Becoming Healthier Pt. 2

To pick up where we left off, we tried answering the question: Why doesn’t reducing caloric intake result in weight loss? Can it be due to genetics, age related, hormones, type of foods we are eating, or our gut bacteria?

The answer is………. All the above.

Weight loss is not the result of one cause. Many different factors come into play, and that is where losing weight can get frustrating. additionally, those factors can be different for each of us. We all know people who can eat pizza and doughnuts and not gain an ounce.  We also know those who can walk by a doughnut shop and gain 5 pounds!

So, what do we do?

We have to start somewhere. In the last post, we went over the question of whether weight loss is about calories. I don’t feel that calories is the main culprit. So, if calories is not the cause, where do we start? From researching and examining different theories, I think insulin is the best place to begin.

Insulin is a hormone that helps control glucose in our body. The more glucose we have, the more insulin is produced. The job of the insulin is to get the glucose out of the bloodstream and into tissues for use. Problems arise when we have too much excess glucose. The insulin has to do something with the extra glucose. Where do you think the glucose goes?

It gets stored as fat!

Think of insulin as a fat storage hormone, however let me digress. The process is more detailed and insulin is much more complicated. I’m just trying to give you an idea of the big picture.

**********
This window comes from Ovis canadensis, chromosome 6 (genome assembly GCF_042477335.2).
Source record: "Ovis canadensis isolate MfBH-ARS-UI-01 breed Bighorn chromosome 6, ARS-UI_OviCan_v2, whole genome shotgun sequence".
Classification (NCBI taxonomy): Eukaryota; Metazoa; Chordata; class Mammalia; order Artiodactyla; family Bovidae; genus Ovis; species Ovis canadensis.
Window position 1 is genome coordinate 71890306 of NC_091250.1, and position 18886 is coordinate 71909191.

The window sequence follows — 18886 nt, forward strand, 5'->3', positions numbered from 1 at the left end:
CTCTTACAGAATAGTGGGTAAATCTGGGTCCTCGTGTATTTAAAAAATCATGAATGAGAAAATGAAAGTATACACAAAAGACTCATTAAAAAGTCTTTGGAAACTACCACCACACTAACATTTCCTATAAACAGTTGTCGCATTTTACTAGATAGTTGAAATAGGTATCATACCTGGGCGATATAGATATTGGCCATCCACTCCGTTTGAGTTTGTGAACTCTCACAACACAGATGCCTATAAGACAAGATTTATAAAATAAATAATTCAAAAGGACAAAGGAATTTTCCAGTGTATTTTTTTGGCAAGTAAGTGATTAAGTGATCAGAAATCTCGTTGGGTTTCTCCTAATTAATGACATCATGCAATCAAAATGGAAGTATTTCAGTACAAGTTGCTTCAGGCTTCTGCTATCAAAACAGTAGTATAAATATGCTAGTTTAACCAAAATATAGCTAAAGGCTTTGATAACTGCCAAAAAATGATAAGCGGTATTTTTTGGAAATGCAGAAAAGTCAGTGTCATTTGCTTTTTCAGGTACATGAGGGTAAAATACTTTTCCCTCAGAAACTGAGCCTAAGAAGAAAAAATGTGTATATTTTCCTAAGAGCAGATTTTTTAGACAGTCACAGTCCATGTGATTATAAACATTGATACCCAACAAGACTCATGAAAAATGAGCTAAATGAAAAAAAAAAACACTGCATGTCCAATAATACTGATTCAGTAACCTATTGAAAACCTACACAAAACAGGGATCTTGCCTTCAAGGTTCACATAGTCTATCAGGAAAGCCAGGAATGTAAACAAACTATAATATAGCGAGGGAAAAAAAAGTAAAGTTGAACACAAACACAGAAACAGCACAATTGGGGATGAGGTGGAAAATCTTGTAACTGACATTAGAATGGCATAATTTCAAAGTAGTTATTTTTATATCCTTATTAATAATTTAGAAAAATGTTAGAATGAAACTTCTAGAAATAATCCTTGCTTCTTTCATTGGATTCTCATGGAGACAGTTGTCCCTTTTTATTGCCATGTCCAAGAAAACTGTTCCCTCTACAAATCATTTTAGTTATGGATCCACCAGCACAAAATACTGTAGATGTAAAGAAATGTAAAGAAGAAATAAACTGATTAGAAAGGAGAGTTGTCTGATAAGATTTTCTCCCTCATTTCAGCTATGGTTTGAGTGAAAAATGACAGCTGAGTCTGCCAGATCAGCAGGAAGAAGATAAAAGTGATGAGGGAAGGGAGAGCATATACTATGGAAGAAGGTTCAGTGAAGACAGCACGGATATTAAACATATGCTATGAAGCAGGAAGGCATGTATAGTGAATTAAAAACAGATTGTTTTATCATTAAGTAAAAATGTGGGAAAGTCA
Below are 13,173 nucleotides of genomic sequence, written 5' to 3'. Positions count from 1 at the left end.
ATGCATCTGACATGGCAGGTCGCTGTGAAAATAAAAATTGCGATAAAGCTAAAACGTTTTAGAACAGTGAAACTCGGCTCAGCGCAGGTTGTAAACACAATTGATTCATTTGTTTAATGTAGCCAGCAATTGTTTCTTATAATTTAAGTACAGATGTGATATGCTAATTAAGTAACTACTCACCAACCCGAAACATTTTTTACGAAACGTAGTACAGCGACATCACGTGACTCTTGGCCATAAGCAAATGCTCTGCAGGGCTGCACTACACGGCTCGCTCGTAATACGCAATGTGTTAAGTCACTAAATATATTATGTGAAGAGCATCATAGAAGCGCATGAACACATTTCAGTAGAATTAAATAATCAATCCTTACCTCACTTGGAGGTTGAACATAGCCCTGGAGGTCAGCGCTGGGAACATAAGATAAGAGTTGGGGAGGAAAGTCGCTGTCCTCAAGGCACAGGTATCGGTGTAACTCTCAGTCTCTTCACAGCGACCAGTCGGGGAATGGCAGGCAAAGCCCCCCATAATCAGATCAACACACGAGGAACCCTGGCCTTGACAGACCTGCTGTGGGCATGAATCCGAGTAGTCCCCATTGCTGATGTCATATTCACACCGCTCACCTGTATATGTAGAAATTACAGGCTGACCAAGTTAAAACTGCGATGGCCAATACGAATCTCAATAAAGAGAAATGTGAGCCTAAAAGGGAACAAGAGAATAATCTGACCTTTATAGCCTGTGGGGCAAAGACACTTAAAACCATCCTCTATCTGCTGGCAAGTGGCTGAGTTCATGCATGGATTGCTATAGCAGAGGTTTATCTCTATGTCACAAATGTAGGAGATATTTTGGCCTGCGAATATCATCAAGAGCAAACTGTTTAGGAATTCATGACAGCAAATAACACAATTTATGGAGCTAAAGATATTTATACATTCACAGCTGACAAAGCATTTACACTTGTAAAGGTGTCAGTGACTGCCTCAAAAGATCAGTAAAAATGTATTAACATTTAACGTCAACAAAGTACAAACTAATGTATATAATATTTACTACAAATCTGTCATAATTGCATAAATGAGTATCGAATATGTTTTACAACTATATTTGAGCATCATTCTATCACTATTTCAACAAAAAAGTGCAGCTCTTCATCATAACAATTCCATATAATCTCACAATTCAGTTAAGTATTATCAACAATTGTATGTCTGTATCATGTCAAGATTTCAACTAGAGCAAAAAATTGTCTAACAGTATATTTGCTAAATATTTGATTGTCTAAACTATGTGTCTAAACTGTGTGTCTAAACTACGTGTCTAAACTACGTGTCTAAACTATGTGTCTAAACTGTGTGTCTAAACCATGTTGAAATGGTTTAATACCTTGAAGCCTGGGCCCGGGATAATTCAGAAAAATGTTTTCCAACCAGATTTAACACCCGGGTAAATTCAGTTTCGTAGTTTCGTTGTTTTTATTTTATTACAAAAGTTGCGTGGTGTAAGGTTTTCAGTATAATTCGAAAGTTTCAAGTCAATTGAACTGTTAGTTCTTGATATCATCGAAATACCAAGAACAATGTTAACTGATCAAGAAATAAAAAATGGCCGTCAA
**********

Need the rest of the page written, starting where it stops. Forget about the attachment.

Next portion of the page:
So, if insulin is like a fat storage hormone, then it makes sense to attempt to control the production of insulin. Before we begin to look more in depth at insulin, remember that other factors can also play a part in weight control. Some factors we can control, like what type of foods we eat. Other factors we can’t control, like our genetics.

I want to share a personal experience from within my clinic. I’m going to use a patient who gave me permission to tell you her experiences . She has had her ups and downs with weight loss x years. Some weight loss approaches worked and some some didn’t . Weight would go up and down. Then, after some convincing, she decided to try some new methods we were practicing here at the clinic, a little over 2 months ago. Since then, she has lost over 40lbs! While I know that each person is different and all results vary, looking at the science behind weight loss and what works for each person is the key to long standing weight loss and more importantly- getting healthy and feeling better.

Join the conversation here , like our facebook page and share with all your friends. If you would like to get help with your health and see how we could help, please call our office to schedule an appointment.

Stayed tuned and we will further explore the role of insulin and how we can control it for our benefit.

Becoming Healthier Pt. 1

 

 

Over the next few weeks we will be exploring our frustrations with weight loss and getting healthy. Before we begin, let us define our goal to be: become healthy and not just lose weight. If we do this, then years from now, the benefits will help us live a more active, fulfilling life.

So, where do we begin? Let us start with something we ALL have tried: reducing our calorie intake. Our body is made to maintain homeostasis, that is, to maintain itself at a current weight. For example, theoretically we are eating a 2000 calorie diet. Then to maintain our weight, our body is burning 2000 calories. When we decrease our caloric intake to 1500, what happens? We lose some weight, but then weight loss stops after a week or so. The thought is, to lose one pound, we need to decrease our calories by 3500. So, 500 calories a day reduction, for 7 days, should be 1lb of weight loss in 1 week. If we do this for 30 weeks we should loss 30 lbs. However, we know this doesn’t work.